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Nuclear deal with Iran officially takes effect

Iranian technicians lift a barrel of "yellow cake" to feed it into the processing line of Uranium Conversion Facility (UCF) in Isfahan, Iran in an August 8, 2005 file photo.

REUTERS

On Sunday, the nuclear deal with Iran goes into effect.

Neither Iran's recent military buildup in Syria nor its decision to test ballistic missiles in violation of a UN ban or even its continued detention of three American prisoners on what the Obama administration calls trumped-up charges will stand in the way of the nuclear deal from going forward.

That means Tehran will now begin taking nuclear-related steps to restrain its program, including granting increased access to its declared nuclear facilities, ripping the core out of the Arak reactor so that it cannot produce weapons-grade plutonium, and shipping out its stockpile of enriched uranium.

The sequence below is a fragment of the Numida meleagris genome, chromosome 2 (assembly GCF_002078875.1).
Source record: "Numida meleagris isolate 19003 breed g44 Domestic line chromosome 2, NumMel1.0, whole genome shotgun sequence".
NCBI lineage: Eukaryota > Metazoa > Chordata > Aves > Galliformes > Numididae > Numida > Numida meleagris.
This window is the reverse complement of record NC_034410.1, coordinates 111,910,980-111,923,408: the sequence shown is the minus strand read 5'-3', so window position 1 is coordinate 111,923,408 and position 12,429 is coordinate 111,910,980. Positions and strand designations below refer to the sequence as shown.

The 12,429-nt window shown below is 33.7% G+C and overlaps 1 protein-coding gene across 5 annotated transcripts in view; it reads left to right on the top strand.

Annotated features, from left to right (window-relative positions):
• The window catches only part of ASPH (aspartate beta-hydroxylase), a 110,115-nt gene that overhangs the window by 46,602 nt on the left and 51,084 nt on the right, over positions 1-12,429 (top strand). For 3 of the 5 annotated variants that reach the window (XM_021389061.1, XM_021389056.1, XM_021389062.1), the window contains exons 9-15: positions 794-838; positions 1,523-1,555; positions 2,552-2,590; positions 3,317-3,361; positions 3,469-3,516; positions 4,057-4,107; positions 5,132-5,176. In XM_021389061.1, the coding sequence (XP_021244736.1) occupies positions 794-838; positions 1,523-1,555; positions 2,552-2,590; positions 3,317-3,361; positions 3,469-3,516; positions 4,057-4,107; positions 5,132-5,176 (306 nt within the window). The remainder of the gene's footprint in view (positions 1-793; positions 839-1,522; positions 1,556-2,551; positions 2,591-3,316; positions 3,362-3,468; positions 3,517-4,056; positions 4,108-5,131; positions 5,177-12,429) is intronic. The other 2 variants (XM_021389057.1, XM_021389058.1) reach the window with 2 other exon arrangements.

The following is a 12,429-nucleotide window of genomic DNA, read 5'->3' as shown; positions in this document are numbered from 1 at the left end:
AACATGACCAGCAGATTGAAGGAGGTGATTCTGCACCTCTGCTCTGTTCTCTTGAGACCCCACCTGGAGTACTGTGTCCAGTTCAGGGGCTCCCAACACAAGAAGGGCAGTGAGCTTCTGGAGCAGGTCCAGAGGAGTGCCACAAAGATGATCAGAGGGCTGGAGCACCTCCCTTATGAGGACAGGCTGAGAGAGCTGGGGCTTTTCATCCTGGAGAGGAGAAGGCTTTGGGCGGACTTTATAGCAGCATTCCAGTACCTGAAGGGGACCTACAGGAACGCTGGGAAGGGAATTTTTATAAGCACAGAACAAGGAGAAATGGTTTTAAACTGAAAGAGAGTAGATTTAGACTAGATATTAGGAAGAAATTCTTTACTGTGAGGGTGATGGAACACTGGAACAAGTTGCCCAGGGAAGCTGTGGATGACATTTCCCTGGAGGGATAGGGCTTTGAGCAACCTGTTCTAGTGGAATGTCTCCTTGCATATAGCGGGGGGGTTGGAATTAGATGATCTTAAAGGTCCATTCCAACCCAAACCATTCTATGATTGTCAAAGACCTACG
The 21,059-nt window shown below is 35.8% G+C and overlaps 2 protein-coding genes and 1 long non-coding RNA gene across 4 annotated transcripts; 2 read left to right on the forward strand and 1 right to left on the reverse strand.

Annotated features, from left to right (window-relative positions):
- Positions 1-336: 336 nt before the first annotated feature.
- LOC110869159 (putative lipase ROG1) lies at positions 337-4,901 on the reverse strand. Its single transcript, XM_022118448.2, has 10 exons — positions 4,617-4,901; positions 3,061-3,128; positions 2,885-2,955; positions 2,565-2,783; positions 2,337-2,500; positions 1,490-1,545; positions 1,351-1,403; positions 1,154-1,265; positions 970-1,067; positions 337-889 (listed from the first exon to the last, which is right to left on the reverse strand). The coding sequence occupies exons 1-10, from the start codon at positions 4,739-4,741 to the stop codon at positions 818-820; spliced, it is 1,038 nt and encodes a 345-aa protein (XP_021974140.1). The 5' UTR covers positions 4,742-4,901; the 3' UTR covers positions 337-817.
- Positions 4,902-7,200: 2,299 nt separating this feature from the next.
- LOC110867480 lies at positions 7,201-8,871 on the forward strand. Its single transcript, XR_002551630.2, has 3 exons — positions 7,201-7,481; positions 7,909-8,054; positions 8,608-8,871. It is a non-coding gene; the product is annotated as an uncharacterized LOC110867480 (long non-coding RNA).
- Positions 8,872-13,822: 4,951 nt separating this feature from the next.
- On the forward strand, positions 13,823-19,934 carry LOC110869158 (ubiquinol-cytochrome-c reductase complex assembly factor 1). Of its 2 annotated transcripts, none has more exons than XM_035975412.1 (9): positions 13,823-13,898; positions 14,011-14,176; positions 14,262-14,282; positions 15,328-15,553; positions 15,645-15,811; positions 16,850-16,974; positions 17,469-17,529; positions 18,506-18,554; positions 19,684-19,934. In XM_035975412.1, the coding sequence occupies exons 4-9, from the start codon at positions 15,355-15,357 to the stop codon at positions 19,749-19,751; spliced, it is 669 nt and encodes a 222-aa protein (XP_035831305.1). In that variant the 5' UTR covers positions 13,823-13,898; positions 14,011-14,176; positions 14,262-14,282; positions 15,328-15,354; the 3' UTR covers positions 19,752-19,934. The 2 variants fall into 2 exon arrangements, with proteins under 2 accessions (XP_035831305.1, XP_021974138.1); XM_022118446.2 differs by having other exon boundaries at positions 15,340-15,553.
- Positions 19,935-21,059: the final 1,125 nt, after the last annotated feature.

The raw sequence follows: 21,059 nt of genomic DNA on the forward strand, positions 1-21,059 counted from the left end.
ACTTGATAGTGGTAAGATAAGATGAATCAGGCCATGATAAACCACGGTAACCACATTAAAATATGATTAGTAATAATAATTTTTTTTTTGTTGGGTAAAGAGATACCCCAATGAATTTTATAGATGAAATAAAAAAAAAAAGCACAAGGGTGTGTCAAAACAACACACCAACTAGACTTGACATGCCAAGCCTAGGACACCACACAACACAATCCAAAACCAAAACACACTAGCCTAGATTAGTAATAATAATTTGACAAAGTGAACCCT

No sanctions relief will be granted Sunday. That incentive will only become available to Iran once the IAEA verifies that Tehran has completed all the agreed-upon steps.

Once the IAEA has verified that Iran has restrained its program, the international community will release approximately $100 billion dollars of Iranian assets. The U.S. estimates that of those funds, only $56 billion dollars is liquid with the remainder locked up in non-performing loans, many of which are tied up in China.

Senior administration officials say that they do not know exactly how long it will take Iran to complete all of these actions, but it "probably will take longer than two months." (That short time frame of two months is what Iran has publicly estimated.)

As far as immediate actions, this Monday, Oct. 19, there will be a three-hour joint commission meeting in Vienna with all signatories to the nuclear deal. The Iran deal "czar" - Ambassador Stephen Mull - and State Department Counselor Tom Shannon will represent the U.S. at the meeting. Iran has appointed Deputy Foreign Minister Abbas Araghchi to spearhead their implementation. At this meeting, the parties will release plans for how China and Iran will work together to modify the Arak reactor.

The U.S. also believes that Iran has given the IAEA all the information necessary to answer long-standing questions about whether there were any military dimensions to its nuclear program. Those results will be released by Dec. 15.

  • Margaret Brennan

    Margaret Brennan is moderator of CBS News' "Face The Nation" and CBS News' senior foreign affairs correspondent based in Washington, D.C.